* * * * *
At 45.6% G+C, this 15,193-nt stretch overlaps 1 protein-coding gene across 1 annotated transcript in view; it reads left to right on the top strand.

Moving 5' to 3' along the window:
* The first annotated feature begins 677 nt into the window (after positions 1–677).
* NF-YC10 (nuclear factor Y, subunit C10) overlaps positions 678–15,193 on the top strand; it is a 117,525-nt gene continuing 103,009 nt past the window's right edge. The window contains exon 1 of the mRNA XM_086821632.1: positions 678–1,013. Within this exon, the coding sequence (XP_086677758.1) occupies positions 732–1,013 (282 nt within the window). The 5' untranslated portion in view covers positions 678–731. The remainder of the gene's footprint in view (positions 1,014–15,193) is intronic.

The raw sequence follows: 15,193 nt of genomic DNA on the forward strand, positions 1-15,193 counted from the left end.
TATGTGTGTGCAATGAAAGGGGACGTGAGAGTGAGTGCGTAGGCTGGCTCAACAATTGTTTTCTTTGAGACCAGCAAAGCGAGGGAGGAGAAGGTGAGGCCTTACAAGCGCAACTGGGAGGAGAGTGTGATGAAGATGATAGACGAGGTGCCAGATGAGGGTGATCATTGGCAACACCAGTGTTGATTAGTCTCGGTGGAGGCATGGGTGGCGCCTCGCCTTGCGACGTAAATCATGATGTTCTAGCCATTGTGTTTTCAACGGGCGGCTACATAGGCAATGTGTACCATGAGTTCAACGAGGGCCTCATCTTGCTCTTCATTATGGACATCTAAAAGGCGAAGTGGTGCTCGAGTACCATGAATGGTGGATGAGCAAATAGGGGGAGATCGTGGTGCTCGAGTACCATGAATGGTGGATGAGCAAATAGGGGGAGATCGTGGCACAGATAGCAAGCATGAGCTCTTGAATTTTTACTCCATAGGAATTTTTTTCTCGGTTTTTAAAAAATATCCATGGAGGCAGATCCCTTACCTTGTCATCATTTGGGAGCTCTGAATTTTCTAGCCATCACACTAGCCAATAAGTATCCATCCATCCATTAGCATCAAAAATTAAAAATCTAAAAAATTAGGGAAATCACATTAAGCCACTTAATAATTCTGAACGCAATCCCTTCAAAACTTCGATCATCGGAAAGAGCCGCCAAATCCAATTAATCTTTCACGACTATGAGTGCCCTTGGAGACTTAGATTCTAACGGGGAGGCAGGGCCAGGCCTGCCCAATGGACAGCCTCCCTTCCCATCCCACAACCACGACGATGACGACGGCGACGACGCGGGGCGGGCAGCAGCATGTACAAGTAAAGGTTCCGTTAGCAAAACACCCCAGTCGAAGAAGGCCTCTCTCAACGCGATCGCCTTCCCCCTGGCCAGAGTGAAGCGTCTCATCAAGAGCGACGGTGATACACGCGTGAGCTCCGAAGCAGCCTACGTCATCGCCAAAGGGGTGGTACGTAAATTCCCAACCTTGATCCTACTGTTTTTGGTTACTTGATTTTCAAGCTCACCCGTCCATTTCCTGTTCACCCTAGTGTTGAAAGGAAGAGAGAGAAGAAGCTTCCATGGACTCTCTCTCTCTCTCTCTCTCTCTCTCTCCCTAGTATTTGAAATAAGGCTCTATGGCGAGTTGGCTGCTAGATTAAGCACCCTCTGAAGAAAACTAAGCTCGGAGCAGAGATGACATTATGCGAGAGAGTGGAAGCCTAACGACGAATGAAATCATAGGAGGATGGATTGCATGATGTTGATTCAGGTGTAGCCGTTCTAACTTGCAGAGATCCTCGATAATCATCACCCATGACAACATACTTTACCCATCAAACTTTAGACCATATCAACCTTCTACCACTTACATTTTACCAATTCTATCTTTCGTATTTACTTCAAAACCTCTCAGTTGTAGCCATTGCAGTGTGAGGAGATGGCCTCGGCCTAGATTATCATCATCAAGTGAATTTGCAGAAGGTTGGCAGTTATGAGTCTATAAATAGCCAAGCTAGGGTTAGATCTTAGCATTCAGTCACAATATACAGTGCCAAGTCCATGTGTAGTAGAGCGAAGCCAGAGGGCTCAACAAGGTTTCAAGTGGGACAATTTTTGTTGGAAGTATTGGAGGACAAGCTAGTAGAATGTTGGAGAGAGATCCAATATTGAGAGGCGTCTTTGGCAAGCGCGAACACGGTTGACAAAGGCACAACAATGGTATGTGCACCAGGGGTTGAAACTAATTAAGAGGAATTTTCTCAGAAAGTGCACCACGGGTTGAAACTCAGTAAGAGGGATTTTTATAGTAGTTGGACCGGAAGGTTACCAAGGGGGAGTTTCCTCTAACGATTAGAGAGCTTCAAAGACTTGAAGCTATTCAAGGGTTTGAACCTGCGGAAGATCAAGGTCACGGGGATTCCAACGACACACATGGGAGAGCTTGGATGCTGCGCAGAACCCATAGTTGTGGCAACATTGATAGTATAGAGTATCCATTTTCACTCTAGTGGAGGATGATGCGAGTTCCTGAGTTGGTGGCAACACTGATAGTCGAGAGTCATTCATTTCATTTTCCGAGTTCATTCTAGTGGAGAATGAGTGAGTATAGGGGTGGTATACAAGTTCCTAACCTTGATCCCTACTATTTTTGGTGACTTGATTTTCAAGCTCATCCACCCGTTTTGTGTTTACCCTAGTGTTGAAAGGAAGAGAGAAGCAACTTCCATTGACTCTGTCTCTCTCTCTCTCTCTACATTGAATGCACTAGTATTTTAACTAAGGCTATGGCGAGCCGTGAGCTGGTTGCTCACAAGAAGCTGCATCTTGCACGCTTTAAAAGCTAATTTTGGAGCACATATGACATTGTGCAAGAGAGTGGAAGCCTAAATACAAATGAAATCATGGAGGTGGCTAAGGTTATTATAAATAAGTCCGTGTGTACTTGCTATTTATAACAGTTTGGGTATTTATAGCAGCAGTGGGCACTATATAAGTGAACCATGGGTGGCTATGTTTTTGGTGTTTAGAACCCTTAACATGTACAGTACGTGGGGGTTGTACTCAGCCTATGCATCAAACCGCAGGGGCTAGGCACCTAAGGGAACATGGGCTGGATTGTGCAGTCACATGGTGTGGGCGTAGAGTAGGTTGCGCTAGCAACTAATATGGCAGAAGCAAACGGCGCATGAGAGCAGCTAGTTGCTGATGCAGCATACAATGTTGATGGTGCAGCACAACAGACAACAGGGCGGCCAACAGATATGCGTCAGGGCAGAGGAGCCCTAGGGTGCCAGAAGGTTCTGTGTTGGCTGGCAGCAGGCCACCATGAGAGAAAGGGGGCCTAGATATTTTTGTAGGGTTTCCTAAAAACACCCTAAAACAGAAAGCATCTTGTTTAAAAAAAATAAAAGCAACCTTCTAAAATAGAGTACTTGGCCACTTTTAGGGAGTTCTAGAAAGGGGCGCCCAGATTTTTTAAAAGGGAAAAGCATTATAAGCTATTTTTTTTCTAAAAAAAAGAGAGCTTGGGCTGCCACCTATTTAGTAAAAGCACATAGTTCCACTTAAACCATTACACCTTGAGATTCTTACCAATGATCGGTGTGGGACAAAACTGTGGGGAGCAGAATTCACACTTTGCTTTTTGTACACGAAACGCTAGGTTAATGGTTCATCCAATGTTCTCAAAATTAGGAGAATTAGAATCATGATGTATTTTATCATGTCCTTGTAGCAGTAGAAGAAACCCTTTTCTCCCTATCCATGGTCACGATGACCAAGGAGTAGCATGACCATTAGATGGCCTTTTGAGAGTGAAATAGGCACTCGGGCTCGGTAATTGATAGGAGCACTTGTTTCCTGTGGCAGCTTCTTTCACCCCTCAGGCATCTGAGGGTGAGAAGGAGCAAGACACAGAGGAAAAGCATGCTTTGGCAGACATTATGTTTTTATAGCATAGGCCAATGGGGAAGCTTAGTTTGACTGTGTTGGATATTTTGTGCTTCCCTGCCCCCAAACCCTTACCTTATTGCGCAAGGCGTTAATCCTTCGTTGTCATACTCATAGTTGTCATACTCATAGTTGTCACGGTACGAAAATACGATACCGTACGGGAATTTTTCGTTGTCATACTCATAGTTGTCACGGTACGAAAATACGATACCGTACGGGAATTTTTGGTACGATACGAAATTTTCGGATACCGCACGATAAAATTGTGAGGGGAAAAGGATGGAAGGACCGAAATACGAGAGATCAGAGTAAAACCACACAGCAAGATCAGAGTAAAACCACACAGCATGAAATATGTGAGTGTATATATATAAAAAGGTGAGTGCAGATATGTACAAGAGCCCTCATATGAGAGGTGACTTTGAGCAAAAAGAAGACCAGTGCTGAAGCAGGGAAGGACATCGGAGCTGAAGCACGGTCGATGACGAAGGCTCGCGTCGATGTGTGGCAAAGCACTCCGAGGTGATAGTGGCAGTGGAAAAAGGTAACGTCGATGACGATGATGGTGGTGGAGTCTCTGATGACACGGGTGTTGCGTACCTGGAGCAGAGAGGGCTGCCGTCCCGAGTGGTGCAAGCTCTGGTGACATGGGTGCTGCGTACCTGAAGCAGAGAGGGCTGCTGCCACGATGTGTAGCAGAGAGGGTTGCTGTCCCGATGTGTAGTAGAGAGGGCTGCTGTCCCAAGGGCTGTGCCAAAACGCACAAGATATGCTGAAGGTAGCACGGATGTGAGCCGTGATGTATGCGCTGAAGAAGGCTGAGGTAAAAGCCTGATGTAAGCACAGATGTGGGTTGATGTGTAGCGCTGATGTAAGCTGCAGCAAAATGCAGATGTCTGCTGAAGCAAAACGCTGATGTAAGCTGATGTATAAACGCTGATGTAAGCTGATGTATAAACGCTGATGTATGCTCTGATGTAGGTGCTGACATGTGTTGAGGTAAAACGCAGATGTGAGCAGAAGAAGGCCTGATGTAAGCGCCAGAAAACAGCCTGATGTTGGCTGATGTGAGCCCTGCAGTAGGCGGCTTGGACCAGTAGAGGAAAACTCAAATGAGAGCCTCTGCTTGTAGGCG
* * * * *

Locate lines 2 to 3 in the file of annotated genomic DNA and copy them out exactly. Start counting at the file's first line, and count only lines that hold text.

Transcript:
Moving 5' to 3' along the window:
* The first annotated feature begins 677 nt into the window (after positions 1–677).